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I've just started to get in to C programming and would appreciate criticism on my ReplaceString function. It seems pretty fast (it doesn't allocate any memory other than one malloc for the result string) but it seems awfully verbose and I know it could be done better.

Example usage:

printf("New string: %s\n", ReplaceString("great", "ok", "have a g grea great day and have a great day great"));
printf("New string: %s\n", ReplaceString("great", "fantastic", "have a g grea great day and have a great day great"));

Code:

#ifndef uint
    #define uint unsigned int
 #endif

char *ReplaceString(char *needle, char *replace, char *haystack)
{
    char *newString;
    uint lNeedle = strlen(needle);
    uint lReplace = strlen(replace);
    uint lHaystack = strlen(haystack);
    uint i;
    uint j = 0;
    uint k = 0;
    uint lNew;
    char active = 0;
    uint start = 0;
    uint end = 0;

    /* Calculate new string size */    
    lNew = lHaystack;

    for (i = 0; i < lHaystack; i++)
    {

        if ( (!active) && (haystack[i] == needle[0]))
        {
            /* Start of needle found */
            active = 1;
            start = i;
            end = i;
        }
        else if ( (active) && (i-start == lNeedle) )
        {
            /* End of needle */
            active = 0;
            lNew += lReplace - lNeedle;
        }
        else if ( (active) && (i-start < lNeedle) && (haystack[i] == needle[i-start]) )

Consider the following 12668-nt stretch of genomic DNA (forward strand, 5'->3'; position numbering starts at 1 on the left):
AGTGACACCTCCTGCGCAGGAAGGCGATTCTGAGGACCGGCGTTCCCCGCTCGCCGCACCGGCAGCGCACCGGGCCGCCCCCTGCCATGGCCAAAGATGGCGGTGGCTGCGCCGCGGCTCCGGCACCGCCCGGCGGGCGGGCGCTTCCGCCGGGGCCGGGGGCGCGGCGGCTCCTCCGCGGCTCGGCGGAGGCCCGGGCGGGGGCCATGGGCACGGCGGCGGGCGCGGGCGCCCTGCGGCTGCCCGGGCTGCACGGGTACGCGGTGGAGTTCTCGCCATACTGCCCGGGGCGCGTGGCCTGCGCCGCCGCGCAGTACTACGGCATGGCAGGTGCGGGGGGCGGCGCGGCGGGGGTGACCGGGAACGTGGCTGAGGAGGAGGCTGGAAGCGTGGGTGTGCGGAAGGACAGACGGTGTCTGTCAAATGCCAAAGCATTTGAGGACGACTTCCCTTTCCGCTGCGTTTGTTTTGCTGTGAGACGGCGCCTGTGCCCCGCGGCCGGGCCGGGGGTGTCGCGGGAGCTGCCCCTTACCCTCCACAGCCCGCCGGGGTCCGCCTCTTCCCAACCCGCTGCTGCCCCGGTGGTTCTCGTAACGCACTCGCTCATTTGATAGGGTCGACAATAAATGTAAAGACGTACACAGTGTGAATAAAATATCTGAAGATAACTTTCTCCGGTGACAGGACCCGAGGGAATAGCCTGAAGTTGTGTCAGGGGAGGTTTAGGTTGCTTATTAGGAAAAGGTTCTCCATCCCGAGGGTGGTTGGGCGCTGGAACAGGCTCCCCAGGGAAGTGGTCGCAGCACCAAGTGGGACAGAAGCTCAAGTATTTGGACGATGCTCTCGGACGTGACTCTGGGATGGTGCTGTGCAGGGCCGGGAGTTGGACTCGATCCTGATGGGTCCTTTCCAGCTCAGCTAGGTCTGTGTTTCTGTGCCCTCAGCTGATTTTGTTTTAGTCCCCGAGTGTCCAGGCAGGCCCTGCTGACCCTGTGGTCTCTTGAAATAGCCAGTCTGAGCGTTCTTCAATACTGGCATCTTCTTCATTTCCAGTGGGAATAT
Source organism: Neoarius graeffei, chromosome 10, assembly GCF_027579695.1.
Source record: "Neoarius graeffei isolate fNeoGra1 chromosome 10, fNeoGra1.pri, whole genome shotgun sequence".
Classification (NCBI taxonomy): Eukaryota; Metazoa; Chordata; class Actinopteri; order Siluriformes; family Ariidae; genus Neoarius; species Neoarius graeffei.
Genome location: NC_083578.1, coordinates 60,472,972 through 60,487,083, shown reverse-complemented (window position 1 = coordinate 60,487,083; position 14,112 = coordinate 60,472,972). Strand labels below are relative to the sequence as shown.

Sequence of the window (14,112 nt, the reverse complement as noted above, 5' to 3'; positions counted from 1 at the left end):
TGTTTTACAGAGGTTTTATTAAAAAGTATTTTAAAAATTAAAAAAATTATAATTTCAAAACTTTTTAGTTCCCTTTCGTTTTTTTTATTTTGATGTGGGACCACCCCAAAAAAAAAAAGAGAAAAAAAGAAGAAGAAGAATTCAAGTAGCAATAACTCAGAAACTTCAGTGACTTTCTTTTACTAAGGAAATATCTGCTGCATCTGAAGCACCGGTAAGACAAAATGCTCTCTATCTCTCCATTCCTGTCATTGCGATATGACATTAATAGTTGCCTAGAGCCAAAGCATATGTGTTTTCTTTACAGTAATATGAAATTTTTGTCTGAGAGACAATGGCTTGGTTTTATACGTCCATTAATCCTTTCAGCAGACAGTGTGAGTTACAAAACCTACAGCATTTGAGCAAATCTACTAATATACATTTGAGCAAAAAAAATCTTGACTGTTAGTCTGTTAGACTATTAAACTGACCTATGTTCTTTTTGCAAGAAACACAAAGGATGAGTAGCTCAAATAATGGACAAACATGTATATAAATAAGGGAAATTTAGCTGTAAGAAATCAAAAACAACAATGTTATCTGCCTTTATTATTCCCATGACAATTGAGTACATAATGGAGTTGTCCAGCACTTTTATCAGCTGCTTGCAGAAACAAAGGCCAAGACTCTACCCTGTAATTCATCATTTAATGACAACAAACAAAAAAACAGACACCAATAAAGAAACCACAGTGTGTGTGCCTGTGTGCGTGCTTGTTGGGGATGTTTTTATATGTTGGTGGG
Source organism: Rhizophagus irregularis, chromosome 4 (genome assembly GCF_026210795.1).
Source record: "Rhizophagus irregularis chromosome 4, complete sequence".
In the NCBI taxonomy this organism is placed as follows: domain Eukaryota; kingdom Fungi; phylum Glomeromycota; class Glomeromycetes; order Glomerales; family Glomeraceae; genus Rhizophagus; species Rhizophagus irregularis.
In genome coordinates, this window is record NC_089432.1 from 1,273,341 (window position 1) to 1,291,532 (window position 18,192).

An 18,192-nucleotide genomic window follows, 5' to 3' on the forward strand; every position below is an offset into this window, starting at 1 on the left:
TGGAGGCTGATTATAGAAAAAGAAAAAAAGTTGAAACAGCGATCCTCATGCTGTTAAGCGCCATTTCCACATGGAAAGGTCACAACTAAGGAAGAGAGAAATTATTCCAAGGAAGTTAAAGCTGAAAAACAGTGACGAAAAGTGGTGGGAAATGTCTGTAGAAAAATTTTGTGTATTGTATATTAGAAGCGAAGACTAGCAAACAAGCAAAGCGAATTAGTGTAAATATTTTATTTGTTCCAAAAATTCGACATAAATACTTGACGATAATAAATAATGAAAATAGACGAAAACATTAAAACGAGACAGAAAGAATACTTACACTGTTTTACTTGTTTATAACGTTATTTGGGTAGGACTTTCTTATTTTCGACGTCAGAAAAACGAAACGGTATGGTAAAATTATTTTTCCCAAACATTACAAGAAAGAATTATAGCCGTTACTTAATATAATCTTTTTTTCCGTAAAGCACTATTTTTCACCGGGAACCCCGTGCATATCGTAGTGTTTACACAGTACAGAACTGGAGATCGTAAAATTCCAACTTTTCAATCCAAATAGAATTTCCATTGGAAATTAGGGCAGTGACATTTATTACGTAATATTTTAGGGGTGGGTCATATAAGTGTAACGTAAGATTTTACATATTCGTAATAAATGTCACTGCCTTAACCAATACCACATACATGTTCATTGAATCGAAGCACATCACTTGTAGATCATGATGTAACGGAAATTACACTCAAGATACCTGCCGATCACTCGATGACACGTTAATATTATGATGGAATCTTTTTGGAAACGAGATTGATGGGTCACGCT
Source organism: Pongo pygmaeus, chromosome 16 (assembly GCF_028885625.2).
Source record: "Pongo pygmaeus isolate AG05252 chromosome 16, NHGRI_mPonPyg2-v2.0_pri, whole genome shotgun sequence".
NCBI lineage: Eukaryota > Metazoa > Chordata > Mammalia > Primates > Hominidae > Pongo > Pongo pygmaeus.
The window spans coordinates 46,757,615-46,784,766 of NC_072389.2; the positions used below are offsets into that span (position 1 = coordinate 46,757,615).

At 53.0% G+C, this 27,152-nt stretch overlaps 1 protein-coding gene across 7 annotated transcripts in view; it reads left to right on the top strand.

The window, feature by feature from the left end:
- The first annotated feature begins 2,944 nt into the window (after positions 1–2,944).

{
            /* Next part of needle found */
            end++;
        }
        else if (active)
        {
            /* Didn't match the entire needle... */
            active = 0;
        }

    }
    active= 0;
    end = 0;


    /* Prepare new string */
    newString = malloc(sizeof(char) * lNew + 1);
    newString[sizeof(char) * lNew] = 0;

    /* Build new string */
    for (i = 0; i < lHaystack; i++)
    {

        if ( (!active) && (haystack[i] == needle[0]))
        {
            /* Start of needle found */
            active = 1;
            start = i;
            end = i;
        }
        else if ( (active) && (i-start == lNeedle) )
        {
            /* End of needle - apply replacement */
            active = 0;

            for (k = 0; k < lReplace; k++)
            {
                newString[j] = replace[k];
                j++;
            }
            newString[j] = haystack[i];
            j++;

        }
        else if ( (active) && (i-start < lNeedle) && (haystack[i] == needle[i-start])
                )
        {
            /* Next part of needle found */
            end++;
        }
        else if (active)
        {
            /* Didn't match the entire needle, so apply skipped chars */
            active = 0;

            for (k = start; k < end+2; k++)
            {
                newString[j] = haystack[k];
                j++;
            }

        }
        else if (!active)
        {
            /* No needle matched */
            newString[j] = haystack[i];
            j++;
        }

    }

    /* If still matching a needle... */
    if ( active && (i-start == lNeedle))
    {
        /* If full needle */
        for (k = 0; k < lReplace; k++)
        {
            newString[j] = replace[k];
            j++;
        }
        newString[j] = haystack[i];
        j++;
    }
    else if (active)
    {
        for (k = start; k < end+2; k++)
        {
            newString[j] = haystack[k];
            j++;
        }
    }

    return newString;
}

Any ideas? Thanks very much!

share|improve this question
3  
Are you not allowed to use the functions from string.h? –  Carl Norum Sep 22 '10 at 17:28
    
@Carl, which in particular? (don't tell me there's a ReplaceString there somewhere!! ;) ) –  HoboBen Sep 22 '10 at 17:33
2  
I don't think there is, but there is strstr() that finds a sub-string. –  linuxuser27 Sep 22 '10 at 17:38
1